Professionalism is a dirty word… and why are medicine docs called fleas?

At the recent AAMC meeting on how to integrate quality into teaching hospitals, the question that kept popping up from speaker after speaker was how to address the fact that doctors in teaching hospitals don’t get along.  Unfortunately, all the specialty bashing that takes place prevents the adoption of a team based culture necessary to advance quality and safety.  As one speaker highlighted, how can we really start to address this topic when specialty services are busy blocking the consult or disparaging the internal medicine doctor by calling them a ‘flea.’  I hadn’t heard the term ‘flea’ in a while but many onlookers were nodding in agreement, possibly thinking about the last time they heard someone disparaging the ER for an incomplete workup or a specialist blocking the consult as ‘inappropriate.’  The discussion about quality and safety morphed into every medical educator’s favorite topic, ‘professionalism.’ 

Ironically, while medical educators love discussing professionalism, this word has become despised by medical students.  It has been the subject of the last 2 years of senior class shows at Pritzker.  Why?  Because in response to numerous calls by the AAMC and other groups including the public, Pritzker, like many other schools, have launched a professionalism initiative designed to promote professionalism.  As you can guess, any efforts to ‘teach professionalism’ to students seem preachy and insincere.  So, what’s a medical educator to do?  After years of contemplating this problem with colleagues and experts, we concluded that we first need to identify and reward faculty role models and ensure that our faculty and residents emulate the behaviors that we wish to see in our students.  Apparently, we aren’t alone.  The American Board of Internal Medicine Foundation has awarded 6 grants to variety of organizations to promote professionalism among physicians in practice.  We are fortunate to have received funding through this mechanism to actually address the topic at hand – specialty bashing in teaching hospitals– particularly between hospitalists, primary care physicians, and emergency medicine doctors.  Interestingly, this problem is more prevalent in teaching hospitals.  When our residents rotate at a nearby community hospital, they often comment on how nice the doctors are to each other, even thanking them for consultations!  Of course, unlike the attendings in teaching hospitals on fixed salary, physicians in the community hospital actually make more money for each consultation.  So, aligning financial incentives can actually promote professionalism.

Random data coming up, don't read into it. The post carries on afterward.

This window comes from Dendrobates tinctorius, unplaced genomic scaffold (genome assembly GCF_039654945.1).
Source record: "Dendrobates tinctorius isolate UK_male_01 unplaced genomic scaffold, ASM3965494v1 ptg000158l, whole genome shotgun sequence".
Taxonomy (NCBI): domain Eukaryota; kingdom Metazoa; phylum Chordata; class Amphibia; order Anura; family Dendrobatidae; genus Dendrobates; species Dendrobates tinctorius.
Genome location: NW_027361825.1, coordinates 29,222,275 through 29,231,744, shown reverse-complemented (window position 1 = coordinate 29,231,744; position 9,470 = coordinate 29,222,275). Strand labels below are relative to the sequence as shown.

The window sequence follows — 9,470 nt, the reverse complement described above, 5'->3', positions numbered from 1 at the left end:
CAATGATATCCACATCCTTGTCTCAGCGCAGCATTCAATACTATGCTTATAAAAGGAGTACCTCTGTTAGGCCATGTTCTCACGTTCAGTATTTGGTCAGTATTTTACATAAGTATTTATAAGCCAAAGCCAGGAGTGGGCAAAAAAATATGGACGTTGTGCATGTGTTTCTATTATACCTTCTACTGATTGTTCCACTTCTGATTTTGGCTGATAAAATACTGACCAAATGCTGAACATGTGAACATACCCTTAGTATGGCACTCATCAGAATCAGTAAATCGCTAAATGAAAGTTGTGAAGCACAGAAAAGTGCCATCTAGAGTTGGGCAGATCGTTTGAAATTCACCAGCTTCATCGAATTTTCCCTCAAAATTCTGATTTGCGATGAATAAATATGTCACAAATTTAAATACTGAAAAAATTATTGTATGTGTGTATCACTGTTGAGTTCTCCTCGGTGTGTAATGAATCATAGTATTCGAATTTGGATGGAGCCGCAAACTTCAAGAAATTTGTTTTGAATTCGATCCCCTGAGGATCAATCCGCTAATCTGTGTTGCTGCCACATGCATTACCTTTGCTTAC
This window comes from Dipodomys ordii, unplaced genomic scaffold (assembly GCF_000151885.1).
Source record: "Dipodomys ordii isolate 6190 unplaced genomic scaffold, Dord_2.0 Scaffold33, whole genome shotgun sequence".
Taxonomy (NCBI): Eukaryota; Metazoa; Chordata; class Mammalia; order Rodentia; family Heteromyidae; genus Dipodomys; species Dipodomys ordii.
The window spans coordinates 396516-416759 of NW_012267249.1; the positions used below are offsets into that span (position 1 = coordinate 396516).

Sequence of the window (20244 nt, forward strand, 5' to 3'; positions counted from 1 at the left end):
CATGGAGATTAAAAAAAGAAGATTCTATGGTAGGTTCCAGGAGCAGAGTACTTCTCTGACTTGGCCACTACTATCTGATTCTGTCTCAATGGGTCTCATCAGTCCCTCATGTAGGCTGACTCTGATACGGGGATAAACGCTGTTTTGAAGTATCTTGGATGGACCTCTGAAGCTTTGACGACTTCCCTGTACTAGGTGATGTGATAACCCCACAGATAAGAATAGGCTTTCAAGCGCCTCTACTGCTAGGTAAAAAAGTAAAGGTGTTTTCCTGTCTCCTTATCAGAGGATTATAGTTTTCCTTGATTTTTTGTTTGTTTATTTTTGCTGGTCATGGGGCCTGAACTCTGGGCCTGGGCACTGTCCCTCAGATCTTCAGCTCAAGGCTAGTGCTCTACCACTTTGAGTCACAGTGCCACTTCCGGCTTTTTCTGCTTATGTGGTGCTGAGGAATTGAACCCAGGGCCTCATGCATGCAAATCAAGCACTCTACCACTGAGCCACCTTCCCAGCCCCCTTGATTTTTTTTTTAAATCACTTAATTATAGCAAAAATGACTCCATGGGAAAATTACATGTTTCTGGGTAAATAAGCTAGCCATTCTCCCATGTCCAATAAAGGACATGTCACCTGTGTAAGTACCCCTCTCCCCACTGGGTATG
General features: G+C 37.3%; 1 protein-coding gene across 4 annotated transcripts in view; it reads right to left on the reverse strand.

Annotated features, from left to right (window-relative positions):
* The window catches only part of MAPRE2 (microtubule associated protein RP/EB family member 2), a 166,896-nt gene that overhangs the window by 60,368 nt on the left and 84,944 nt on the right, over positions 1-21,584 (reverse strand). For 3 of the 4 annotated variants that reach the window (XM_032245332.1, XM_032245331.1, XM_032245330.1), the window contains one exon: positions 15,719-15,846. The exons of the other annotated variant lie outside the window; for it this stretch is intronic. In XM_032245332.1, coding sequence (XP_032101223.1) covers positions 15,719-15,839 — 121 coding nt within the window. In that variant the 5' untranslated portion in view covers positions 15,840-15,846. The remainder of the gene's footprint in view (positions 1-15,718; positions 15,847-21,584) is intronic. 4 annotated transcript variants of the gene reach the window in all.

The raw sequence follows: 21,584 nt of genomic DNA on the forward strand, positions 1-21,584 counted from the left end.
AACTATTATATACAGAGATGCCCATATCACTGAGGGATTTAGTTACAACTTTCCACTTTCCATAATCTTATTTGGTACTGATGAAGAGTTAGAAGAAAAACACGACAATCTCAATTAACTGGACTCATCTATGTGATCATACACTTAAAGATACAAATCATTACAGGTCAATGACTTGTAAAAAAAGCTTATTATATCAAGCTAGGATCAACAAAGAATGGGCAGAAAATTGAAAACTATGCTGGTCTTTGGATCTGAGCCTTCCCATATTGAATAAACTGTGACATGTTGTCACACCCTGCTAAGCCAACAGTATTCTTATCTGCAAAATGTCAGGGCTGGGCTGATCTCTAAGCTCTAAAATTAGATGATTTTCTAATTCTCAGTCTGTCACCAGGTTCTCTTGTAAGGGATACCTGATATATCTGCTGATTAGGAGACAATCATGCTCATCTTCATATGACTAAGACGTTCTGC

I was at this meeting with one of our 2nd year medical students Marcus Dahlstrom who earned rave reviews for his presentation on student efforts in teaching quality and safety at Pritzker (while I may be biased, you can see his presentation for yourself.)  On the way home, we noted that although professionalism is a dirty word among our students, but that medical educators continue to perseverate on it even at a meeting about quality and safety.  We need a better word and a better way to address these issues.  Because most students are professional, it’s the actions of a few that are remembered by faculty and attributed to all students and their generation. 

On a side note, Marcus also asked me why medicine doctors are called ‘fleas’ since he had not heard that term…yet.   I did not know the answer but here are some potential origins I found – the most useful of sources being

  • Internists can be spotted with a stethoscope around their neck, or a “flea” collar
  • Internists, like fleas, are the last things to leave a dying body
  • They travel in packs on rounds
  • Doctors were very devoted to their plague patients, similar to fleas that were responsible for spreading the deadly disease. 

While I don’t know the exact reason, its interesting that while 3 of the reasons are clearly derogatory, one explanation of ‘fleas’ actually highlights ‘professionalism.’ Ironically, maybe all we have to do to get doctors to stop using this term is to say that it’s part of that dirty p word ‘professionalism.’

–Vineet Arora, MD



  1. I am not certain professionalism is a dirty word – it certainly isn’t to patients. But it is a word that means different things to different people at different times in history.

    In a study the ABIM Foundation is close to completing, we found delivery systems advancing 21st century professional values and behaviors don’t actually use the term professionalism. They use terms such as “professional values” and “desired behaviors.” No matter what you call it, it is ultimately actual behavior that matters.

    The Physician Charter is one part of a larger social movement to redefine the changing roles and responsibilities of physicians in modern health care. It broadens their responsibilities beyond the patient-physician relationship to a team of caregivers, the health care organization and the larger community. Physicians’ responsibilities — as defined in the Physician Charter — include working in teams, improving quality of care and being stewards of resources. True health care reform will not happen unless we change how care is delivered and waste is removed from the system. It will happen a lot quicker and better when physicians are engaged in the process.